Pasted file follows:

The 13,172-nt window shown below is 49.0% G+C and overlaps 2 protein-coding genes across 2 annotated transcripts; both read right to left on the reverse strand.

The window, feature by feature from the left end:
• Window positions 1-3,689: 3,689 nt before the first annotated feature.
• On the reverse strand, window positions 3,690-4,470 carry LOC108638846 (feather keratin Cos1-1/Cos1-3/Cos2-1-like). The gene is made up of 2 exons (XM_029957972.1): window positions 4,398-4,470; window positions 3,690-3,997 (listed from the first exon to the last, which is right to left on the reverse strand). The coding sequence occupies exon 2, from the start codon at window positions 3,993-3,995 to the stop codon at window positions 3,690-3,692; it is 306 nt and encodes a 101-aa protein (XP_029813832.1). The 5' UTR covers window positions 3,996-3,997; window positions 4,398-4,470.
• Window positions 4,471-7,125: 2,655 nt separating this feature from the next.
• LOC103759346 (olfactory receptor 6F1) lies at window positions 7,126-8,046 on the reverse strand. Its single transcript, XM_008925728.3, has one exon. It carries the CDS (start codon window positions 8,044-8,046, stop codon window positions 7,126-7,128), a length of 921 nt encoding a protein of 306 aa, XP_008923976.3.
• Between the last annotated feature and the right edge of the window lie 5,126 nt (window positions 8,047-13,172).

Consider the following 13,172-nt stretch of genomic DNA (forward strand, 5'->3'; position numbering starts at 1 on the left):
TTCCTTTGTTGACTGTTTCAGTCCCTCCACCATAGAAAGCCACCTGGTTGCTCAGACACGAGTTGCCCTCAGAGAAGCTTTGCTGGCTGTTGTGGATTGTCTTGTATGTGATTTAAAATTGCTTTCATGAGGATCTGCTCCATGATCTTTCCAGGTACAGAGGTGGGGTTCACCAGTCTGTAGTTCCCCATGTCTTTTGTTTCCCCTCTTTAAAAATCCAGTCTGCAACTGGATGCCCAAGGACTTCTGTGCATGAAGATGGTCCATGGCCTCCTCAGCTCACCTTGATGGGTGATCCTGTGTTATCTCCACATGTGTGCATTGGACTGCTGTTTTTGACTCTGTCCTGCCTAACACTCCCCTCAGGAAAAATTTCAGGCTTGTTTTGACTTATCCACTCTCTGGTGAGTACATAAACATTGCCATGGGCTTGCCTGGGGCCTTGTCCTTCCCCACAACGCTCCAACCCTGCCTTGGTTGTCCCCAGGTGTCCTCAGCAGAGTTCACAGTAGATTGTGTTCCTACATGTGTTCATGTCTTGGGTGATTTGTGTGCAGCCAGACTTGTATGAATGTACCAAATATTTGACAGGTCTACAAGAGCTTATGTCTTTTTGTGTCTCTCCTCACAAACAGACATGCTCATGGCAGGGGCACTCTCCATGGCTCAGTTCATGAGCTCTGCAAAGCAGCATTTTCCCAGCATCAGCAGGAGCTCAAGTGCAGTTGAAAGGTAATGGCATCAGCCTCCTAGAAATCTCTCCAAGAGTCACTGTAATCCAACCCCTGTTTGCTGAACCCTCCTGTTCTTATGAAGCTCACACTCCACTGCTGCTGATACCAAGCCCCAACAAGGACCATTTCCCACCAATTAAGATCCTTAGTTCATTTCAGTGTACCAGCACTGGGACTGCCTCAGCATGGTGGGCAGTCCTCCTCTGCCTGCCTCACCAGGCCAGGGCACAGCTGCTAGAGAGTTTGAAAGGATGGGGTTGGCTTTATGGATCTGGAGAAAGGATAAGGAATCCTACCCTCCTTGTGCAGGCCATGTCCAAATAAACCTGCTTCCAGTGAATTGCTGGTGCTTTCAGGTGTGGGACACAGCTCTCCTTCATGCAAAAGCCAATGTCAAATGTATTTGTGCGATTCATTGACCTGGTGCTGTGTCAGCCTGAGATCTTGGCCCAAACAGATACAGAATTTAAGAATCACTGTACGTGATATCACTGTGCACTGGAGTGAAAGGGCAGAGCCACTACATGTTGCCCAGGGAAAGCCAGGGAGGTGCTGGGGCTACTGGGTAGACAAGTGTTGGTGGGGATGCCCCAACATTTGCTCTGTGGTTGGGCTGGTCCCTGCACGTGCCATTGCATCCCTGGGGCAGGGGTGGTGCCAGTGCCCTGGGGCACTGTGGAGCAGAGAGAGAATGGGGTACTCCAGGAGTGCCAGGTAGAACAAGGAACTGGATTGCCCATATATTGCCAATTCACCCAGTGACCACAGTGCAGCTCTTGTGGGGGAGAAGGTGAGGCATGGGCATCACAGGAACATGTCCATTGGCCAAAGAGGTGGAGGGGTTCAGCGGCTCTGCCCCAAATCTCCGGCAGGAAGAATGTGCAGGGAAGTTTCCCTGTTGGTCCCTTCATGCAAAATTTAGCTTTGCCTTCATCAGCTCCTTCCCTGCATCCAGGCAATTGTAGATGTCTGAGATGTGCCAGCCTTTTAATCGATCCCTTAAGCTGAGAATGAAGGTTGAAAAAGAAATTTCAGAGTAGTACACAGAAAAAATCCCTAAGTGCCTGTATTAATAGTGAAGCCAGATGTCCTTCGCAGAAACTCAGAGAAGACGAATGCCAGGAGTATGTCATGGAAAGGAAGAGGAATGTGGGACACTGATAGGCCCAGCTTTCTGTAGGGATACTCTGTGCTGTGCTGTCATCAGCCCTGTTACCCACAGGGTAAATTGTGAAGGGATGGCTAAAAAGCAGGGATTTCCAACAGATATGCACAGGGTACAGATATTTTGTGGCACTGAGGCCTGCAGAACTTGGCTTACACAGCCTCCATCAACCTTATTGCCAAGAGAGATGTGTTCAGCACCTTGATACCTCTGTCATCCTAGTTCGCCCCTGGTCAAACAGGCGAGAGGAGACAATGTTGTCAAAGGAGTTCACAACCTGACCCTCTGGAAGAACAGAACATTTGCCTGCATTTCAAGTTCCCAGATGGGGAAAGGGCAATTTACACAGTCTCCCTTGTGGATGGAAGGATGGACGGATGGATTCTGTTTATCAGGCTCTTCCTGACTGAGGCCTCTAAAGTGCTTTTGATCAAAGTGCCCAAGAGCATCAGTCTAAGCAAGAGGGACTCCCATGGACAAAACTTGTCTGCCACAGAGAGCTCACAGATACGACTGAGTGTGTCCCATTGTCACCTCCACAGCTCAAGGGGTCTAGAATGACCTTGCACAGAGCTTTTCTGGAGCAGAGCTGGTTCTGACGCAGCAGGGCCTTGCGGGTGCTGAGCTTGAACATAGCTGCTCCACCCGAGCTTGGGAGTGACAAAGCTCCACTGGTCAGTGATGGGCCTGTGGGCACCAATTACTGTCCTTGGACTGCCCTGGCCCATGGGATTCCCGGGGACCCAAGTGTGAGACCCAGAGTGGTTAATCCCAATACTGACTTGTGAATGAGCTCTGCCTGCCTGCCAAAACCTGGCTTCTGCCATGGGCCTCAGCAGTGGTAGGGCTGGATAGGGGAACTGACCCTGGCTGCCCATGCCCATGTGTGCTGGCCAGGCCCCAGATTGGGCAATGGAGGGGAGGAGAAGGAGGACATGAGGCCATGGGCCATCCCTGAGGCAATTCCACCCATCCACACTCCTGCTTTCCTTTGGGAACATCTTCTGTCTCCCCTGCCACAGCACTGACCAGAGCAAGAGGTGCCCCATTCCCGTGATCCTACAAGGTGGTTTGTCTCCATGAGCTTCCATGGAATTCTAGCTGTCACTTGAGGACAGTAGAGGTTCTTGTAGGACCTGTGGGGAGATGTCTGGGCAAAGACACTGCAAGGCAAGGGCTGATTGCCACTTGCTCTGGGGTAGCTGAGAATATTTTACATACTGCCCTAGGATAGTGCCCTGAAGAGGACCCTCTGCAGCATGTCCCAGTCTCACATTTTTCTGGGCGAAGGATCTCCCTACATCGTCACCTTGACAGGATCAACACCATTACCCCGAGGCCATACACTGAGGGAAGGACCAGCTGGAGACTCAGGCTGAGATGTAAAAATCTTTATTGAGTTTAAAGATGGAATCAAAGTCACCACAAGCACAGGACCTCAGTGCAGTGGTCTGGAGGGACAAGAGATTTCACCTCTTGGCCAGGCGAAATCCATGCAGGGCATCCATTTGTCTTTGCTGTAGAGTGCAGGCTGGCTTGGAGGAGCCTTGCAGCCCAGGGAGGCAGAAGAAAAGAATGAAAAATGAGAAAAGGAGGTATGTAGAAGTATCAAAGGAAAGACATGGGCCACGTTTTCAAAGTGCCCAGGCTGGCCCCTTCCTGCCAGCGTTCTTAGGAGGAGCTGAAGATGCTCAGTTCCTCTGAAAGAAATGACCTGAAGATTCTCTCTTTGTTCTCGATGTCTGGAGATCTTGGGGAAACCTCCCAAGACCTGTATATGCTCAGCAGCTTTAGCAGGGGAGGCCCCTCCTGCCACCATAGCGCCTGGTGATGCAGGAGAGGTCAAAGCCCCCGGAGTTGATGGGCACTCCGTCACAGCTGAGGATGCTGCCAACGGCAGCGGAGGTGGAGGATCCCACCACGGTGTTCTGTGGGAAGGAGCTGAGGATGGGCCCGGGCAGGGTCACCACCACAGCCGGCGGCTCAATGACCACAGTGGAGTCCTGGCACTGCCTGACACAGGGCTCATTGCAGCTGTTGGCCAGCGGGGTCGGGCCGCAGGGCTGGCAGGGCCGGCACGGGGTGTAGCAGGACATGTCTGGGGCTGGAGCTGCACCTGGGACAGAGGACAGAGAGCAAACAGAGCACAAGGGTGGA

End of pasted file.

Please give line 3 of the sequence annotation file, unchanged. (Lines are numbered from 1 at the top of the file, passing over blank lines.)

• Window positions 1-3,689: 3,689 nt before the first annotated feature.